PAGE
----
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ACFID Code of Conduct Guidelines for the Development of a Child Protection Policy

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Introduction

A duty of care

As effective development organisations, NGO’s have a duty of care to ensure the safety of children involved in and impacted by their work, both here in Australia and overseas. This can be achieved by building an environment that is safe for children. Being a child safe organisation means proactively implementing child protection measures that safe guard children and building the capacity of all stakeholders so that they understand what child protection is and are committed to their responsibility for keeping children safe.A vital element in building and maintaining a child safe organisation is to develop and implement an active and robust child protection policy and procedures. As well as minimising risks to children, a child protection policy serves to protect organisations and their representatives by providing information on child protection and clear guidelines and professional standards for their work with children. A child protection policy also ensures that allegations of child abuse are investigated and dealt with appropriately.

ACFID Code of Conduct

Throughout the ACFID Code of Conduct there are a number of Principles where child protection applies. Specifically, Principle B.3.4 Protection of Children outlines the following:

Signatory organisations are committed to the safety and best interests of all children accessing their services and programs or involved in campaigns, voluntary support, fundraising, work experience or employment and, in particular, to minimising the risk of abuse.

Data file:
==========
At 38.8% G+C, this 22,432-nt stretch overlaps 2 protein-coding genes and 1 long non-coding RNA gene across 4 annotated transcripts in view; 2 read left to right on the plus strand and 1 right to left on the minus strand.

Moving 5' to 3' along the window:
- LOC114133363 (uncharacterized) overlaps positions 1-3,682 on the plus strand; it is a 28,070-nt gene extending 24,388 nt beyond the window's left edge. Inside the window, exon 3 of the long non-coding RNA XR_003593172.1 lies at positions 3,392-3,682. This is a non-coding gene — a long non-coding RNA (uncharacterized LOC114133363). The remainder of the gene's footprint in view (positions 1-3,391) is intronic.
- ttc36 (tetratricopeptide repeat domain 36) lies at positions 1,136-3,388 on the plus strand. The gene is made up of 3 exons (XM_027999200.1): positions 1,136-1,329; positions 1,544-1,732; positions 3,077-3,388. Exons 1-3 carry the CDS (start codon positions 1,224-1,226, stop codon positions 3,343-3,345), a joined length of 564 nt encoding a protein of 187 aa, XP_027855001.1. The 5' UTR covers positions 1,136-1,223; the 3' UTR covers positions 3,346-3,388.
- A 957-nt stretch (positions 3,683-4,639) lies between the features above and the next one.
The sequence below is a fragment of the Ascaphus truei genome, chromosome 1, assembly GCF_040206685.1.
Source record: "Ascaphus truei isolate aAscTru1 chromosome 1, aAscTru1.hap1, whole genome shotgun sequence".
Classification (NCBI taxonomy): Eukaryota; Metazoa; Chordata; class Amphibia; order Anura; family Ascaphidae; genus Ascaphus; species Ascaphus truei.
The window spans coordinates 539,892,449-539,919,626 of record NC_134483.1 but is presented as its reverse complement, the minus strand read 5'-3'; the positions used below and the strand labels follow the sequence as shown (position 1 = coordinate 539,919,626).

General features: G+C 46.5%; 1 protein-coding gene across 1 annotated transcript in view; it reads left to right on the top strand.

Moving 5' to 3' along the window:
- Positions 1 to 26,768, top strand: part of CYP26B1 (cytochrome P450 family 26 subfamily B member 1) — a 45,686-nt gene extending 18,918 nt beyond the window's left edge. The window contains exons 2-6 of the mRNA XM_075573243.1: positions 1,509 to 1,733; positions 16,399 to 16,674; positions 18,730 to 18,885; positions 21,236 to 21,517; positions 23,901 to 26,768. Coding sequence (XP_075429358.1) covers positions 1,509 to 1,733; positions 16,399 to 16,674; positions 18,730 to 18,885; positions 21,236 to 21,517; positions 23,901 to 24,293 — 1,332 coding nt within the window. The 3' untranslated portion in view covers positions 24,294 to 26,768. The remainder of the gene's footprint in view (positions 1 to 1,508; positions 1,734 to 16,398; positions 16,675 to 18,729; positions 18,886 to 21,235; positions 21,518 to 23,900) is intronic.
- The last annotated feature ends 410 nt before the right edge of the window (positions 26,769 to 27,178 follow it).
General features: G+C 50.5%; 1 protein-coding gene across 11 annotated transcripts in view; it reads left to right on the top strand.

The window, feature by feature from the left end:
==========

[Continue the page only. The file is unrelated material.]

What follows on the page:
Obligation 1 of the ACFID Code of Conduct Principle B.3.4 Protection of Children requires that “Appropriate to their circumstances and the extent of their contact with children, signatory organisations will have a documented Child Protection Policy (CPP) and procedures for dealing with children which are regularly reviewed. The Policy will be based on a considered risk assessment and as appropriate to the risk, address:

  1. development programme planning and implementation;

  2. use of images and personal information for fundraising and promotion purposes;

  3. personnel recruitment including staff, volunteers, consultants and suppliers – in both Australia and overseas;

  4. all applicable legal obligations including mandatory police checks where available and appropriate for all personnel who have regular contact with children;

  5. behaviour protocols or codes;

  6. education and training of personnel and communication of the policy to all stakeholders; and.

  7. reporting procedures

For those signatories working with children, Principle B.3.4 Protection of Children outlines the following obligations:

Obligation 2: Signatory organisations that work with children will seek ways to incorporate the voices of children in shaping the development programmes that affect them.

Obligation 3: Signatory organisations that work with children will ensure that their complaints handling processes are child friendly